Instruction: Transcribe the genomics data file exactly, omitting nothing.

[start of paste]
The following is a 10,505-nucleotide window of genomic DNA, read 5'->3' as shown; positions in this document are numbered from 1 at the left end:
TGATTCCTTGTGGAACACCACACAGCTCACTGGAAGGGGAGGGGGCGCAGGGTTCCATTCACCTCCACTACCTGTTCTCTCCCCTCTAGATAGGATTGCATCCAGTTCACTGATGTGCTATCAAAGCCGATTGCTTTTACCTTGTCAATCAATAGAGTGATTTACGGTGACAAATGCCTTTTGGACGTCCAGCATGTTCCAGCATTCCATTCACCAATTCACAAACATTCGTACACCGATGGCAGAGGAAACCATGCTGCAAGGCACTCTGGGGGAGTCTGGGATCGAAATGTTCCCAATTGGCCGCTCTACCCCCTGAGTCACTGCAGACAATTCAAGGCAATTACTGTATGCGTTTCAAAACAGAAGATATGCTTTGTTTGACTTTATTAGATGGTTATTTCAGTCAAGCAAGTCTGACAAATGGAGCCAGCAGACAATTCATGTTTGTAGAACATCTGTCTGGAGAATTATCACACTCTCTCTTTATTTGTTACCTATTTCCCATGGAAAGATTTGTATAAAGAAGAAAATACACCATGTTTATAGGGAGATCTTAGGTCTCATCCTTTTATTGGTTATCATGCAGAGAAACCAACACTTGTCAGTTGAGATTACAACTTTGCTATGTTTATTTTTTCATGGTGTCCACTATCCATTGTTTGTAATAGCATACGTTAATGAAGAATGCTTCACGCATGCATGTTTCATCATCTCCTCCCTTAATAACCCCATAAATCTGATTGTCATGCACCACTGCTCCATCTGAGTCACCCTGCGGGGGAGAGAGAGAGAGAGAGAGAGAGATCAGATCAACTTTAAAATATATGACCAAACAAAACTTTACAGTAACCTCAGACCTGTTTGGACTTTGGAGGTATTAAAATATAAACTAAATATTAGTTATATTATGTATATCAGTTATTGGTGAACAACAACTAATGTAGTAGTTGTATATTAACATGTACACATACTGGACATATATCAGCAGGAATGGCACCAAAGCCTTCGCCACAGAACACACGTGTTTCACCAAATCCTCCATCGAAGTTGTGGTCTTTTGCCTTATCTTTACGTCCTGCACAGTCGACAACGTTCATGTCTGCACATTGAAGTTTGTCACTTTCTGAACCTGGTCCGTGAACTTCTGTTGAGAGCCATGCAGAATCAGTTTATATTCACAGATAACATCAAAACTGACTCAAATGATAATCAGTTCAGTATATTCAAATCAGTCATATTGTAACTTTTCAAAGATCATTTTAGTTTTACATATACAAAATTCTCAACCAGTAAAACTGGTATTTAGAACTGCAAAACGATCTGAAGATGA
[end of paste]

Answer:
The following is a 10,505-nucleotide window of genomic DNA, read 5'->3' as shown; positions in this document are numbered from 1 at the left end:
TGATTCCTTGTGGAACACCACACAGCTCACTGGAAGGGGAGGGGGCGCAGGGTTCCATTCACCTCCACTACCTGTTCTCTCCCCTCTAGATAGGATTGCATCCAGTTCACTGATGTGCTATCAAAGCCGATTGCTTTTACCTTGTCAATCAATAGAGTGATTTACGGTGACAAATGCCTTTTGGACGTCCAGCATGTTCCAGCATTCCATTCACCAATTCACAAACATTCGTACACCGATGGCAGAGGAAACCATGCTGCAAGGCACTCTGGGGGAGTCTGGGATCGAAATGTTCCCAATTGGCCGCTCTACCCCCTGAGTCACTGCAGACAATTCAAGGCAATTACTGTATGCGTTTCAAAACAGAAGATATGCTTTGTTTGACTTTATTAGATGGTTATTTCAGTCAAGCAAGTCTGACAAATGGAGCCAGCAGACAATTCATGTTTGTAGAACATCTGTCTGGAGAATTATCACACTCTCTCTTTATTTGTTACCTATTTCCCATGGAAAGATTTGTATAAAGAAGAAAATACACCATGTTTATAGGGAGATCTTAGGTCTCATCCTTTTATTGGTTATCATGCAGAGAAACCAACACTTGTCAGTTGAGATTACAACTTTGCTATGTTTATTTTTTCATGGTGTCCACTATCCATTGTTTGTAATAGCATACGTTAATGAAGAATGCTTCACGCATGCATGTTTCATCATCTCCTCCCTTAATAACCCCATAAATCTGATTGTCATGCACCACTGCTCCATCTGAGTCACCCTGCGGGGGAGAGAGAGAGAGAGAGAGAGAGATCAGATCAACTTTAAAATATATGACCAAACAAAACTTTACAGTAACCTCAGACCTGTTTGGACTTTGGAGGTATTAAAATATAAACTAAATATTAGTTATATTATGTATATCAGTTATTGGTGAACAACAACTAATGTAGTAGTTGTATATTAACATGTACACATACTGGACATATATCAGCAGGAATGGCACCAAAGCCTTCGCCACAGAACACACGTGTTTCACCAAATCCTCCATCGAAGTTGTGGTCTTTTGCCTTATCTTTACGTCCTGCACAGTCGACAACGTTCATGTCTGCACATTGAAGTTTGTCACTTTCTGAACCTGGTCCGTGAACTTCTGTTGAGAGCCATGCAGAATCAGTTTATATTCACAGATAACATCAAAACTGACTCAAATGATAATCAGTTCAGTATATTCAAATCAGTCATATTGTAACTTTTCAAAGATCATTTTAGTTTTACATATACAAAATTCTCAACCAGTAAAACTGGTATTTAGAACTGCAAAACGATCTGAAGATGA